What is even more alarming is the Catholic Church’s hasty endorsement of what is widely seen as the CCP’s latest round of propaganda – a disingenuous effort to mask religious persecution in China.   One may ask if Father Lazzarotto has made a genuine mistake or if he is being deliberately evasive in his analysis.  Either way, this error in judgement opens up a series of questions: is the Pope informed about the true state of religious freedom in China?  Is he being too conciliatory in his dealings with the oppressive regime in China?  Does he care if people are still suffering from religious persecution in China?  What is he going to do about it?

In the early 300’s AD, the venal Emperor Constantine of Rome – who murdered his own son, and who did not convert to Christianity until he was on his deathbed – declared himself to be a Christian, for political reasons, so that his heirs could maintain their temporal political power.  Ever since then, ever since Emperor Constantine made the Roman Catholic Church a political power in the Roman Empire, the Roman Catholic Church has, on more than one occasion, been compromised with the temporal, evil political powers of this world.  And so today in China, is the world witnessing another episode of the Roman Catholic Church reverting back to its old heritage of “Constantinism”, compromised yet again with worldly political authorities for the sake of temporal, worldly power?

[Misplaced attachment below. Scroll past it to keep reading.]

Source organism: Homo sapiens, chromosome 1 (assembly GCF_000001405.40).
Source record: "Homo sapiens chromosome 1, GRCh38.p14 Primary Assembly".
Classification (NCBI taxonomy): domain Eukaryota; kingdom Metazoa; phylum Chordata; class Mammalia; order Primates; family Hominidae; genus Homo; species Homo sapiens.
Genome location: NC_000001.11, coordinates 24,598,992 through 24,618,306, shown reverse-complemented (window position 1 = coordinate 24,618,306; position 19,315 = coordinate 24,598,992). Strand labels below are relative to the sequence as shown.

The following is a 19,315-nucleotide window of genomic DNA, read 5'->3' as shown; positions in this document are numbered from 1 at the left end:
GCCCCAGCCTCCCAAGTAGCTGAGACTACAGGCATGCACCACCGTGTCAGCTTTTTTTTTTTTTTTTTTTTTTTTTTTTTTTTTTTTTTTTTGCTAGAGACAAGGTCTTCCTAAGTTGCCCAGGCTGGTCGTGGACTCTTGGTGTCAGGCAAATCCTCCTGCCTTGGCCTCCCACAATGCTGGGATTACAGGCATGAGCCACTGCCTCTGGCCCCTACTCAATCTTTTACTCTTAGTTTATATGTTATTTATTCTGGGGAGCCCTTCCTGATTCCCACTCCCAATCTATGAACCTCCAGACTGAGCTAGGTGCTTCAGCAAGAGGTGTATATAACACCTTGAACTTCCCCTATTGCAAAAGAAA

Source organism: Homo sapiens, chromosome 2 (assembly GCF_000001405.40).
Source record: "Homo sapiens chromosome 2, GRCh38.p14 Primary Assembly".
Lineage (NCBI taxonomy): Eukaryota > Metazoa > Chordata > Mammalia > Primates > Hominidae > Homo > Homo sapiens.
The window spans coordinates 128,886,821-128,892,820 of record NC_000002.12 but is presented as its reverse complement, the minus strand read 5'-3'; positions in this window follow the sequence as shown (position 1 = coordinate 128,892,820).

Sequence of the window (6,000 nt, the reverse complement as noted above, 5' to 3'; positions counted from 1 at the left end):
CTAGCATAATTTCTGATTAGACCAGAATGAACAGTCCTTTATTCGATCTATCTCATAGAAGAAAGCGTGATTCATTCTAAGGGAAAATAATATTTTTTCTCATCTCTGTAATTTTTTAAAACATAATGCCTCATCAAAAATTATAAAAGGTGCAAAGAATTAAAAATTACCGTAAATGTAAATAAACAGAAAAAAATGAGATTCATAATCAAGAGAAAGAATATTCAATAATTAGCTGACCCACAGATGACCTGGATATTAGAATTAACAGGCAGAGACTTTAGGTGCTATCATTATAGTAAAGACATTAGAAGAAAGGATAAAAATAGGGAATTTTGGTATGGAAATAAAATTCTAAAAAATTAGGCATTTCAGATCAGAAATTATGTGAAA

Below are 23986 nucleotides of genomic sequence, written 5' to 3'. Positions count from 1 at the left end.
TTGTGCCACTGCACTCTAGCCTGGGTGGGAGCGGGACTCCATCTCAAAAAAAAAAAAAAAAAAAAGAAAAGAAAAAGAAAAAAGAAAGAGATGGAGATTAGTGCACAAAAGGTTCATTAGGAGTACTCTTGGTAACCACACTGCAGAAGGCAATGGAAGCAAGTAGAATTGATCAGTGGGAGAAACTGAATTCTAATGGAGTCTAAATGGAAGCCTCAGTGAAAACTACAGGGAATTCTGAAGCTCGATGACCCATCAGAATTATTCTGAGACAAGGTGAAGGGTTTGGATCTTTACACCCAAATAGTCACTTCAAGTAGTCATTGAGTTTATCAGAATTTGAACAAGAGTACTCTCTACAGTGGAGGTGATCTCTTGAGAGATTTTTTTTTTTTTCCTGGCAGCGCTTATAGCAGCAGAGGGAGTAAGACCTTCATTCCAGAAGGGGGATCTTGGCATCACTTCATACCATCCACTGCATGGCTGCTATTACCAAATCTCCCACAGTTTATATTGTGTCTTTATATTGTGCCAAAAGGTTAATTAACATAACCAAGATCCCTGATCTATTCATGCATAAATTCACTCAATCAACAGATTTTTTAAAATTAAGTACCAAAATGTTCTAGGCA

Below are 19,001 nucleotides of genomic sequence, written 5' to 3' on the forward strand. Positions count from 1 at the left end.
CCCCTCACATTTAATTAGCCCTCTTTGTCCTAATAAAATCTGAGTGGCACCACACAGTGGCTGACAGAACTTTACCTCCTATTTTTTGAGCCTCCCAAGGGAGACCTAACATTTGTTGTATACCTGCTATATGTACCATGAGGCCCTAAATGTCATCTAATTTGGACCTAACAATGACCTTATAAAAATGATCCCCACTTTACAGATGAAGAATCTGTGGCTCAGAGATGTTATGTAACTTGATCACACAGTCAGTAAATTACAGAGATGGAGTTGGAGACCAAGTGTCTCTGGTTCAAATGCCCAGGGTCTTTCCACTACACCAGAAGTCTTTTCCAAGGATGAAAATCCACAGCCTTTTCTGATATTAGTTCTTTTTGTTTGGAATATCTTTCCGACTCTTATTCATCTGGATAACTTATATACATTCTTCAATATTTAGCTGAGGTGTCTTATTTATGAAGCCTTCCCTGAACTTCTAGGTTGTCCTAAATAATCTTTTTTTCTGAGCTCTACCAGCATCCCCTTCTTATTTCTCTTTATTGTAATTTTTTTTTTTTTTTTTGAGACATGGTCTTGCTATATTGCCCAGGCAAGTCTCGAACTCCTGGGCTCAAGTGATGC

This entry was posted in Beijing Olympics, religious freedom, Under the Tree and tagged , , , . Bookmark the permalink.

56 Responses to Is the Pope Informed About Religious Persecution in China?

  1. Teresa says:

    As a Hong-Kong-born Chinese Christian and a member of the Catholic Church, I must say that I am very worried about the future of the Roman Catholic Church in China. Because, if the Roman Catholic Church does not defend all Chinese Catholics even on pain of death, if the Roman Catholic Church compromises with the Chinese Communist Party, then where should all of the heroic Chinese Catholics who are persecuted for their faith turn for support?

  2. Peter says:

    I share your conclusion about the “hasty endorsement of […]propaganda.” Of course the Catholic Church is not the only western institutions guilty of it. It can hide behind lots of others, including most governments.

    To speculate on the interesting questions you pose:
    Is the Pope informed about the true state of religious freedom in China? He doesn’t strike me as ignorant.
    Is he being too conciliatory in his dealings with the oppressive regime in China? Not more than other western leaders.